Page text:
The Camino De Compostela is, in fact, a wide-ranging network of hiking trails in Spain, France, and Portugal. The longest at 800km and most famous one is, Camino de Frances, followed by Camino de Portugues which can either be started in Lisbon or Porto. 

Shorter ones include Camino de Norte in Spain and Camino de Ingles which are less known and travelled. If you complete the final 100km of the Camino you’re entitled to receive the Compostela, a certificate issued by the Catholic church to acknowledge your pilgrimage. It is a beautiful certificate with medieval embellishments issued in Latin that also dismisses you of all your sins. 

I’m not religious at all nor do I believe in God, however, I am spiritual. I read that spirituality is one of the five pillars that make up your personality. Next to love, work, money and health, which all need to be in tune for a happy life. 

All of my five pillars have been shaken up in the past years and are imbalanced. Now I'm working on them to improve myself and rebuilt my life. I can't also shake off the feeling that there's something else out there and refuse to accept that the 9 to 5 grind is IT. I'm a firm believer that everyone in life has a POE (purpose of existence) or your life goal sort to say and by venturing out and getting to know oneself you become a more well-rounded you which gets you closer to your POE, leading you to a meaningful and satisfying life.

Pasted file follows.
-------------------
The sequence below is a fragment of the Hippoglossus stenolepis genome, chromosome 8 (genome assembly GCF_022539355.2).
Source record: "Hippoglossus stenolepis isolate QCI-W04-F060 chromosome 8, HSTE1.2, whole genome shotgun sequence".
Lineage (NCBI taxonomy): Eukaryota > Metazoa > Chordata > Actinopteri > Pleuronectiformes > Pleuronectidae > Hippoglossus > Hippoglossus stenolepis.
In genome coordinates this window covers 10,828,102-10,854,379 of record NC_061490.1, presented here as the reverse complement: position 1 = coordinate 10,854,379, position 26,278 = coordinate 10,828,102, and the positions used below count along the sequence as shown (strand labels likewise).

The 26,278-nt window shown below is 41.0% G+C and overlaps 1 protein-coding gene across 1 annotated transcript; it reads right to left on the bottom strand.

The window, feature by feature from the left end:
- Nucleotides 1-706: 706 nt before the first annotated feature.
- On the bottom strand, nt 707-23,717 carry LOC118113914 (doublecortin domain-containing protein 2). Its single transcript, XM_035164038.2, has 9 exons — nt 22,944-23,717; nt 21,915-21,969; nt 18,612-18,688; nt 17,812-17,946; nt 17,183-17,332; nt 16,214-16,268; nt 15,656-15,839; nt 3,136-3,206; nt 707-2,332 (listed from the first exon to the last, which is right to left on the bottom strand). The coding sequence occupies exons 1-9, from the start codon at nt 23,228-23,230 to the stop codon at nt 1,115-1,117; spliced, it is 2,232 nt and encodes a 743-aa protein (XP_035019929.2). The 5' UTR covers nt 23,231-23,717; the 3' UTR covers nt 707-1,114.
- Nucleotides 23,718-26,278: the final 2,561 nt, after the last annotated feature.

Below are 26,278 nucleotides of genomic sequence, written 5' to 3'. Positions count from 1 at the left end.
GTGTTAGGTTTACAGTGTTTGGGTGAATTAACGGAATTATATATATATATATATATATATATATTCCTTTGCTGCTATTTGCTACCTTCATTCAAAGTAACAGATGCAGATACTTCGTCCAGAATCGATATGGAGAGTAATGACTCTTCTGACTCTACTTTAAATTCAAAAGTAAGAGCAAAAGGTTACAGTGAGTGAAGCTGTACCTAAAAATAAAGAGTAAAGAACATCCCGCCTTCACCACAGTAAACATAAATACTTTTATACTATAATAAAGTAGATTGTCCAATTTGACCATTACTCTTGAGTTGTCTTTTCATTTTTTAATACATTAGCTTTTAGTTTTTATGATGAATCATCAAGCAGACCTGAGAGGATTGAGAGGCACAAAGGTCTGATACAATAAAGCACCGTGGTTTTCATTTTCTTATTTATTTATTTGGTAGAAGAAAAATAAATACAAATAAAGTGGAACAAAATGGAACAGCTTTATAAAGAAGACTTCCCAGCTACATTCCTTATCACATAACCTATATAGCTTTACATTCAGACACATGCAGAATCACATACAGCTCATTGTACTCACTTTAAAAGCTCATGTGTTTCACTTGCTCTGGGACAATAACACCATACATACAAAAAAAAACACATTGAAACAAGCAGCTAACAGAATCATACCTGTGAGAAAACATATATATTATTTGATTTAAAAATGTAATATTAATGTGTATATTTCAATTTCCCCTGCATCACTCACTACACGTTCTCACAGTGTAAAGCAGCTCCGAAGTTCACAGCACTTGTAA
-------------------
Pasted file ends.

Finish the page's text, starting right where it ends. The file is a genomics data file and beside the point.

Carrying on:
I was hoping the Camino would give me some clarity and guidance, which I'm seeking. The solitude of the journey would help to reconnect me with my inner self (hope that makes sense). Plus the Camino runs parallel to the Milky Way, so the Universe, which brings me back to the spirituality aspect. It was just an obvious sign that I was meant to do it and for the first time in a while, my intuition felt that "this experience would actually do me some good".

casey-horner-the milky way and palm trees at night

Planning & Organising A Pilgrimage To Santiago De Compostella

In preparation, I read a couple of different sources to be well informed, but this Camino blog post was by far the best orientation where to start the Camino and how to get there. It was clear to me that I would travel on the Camino Frances route and the starting point of the final 100km is in Sarria. 

Therefore, I had to travel to Santiago first, which has a small airport, and then take two busses to get to Sarria. The first one from Santiago to Lugo can be booked in advance through Eurolines. The second one from Lugo to Sarria is a local one and can't be booked prior.

I would also need a Pilgrims Passport (Credential Peregrino) to collect stamps (sello) along the way to prove I had actually walked the Camino. Some churches and monasteries issue them but I wanted to be on the safe side and planned to collect mine from the official Pilgrim's Office in Santiago.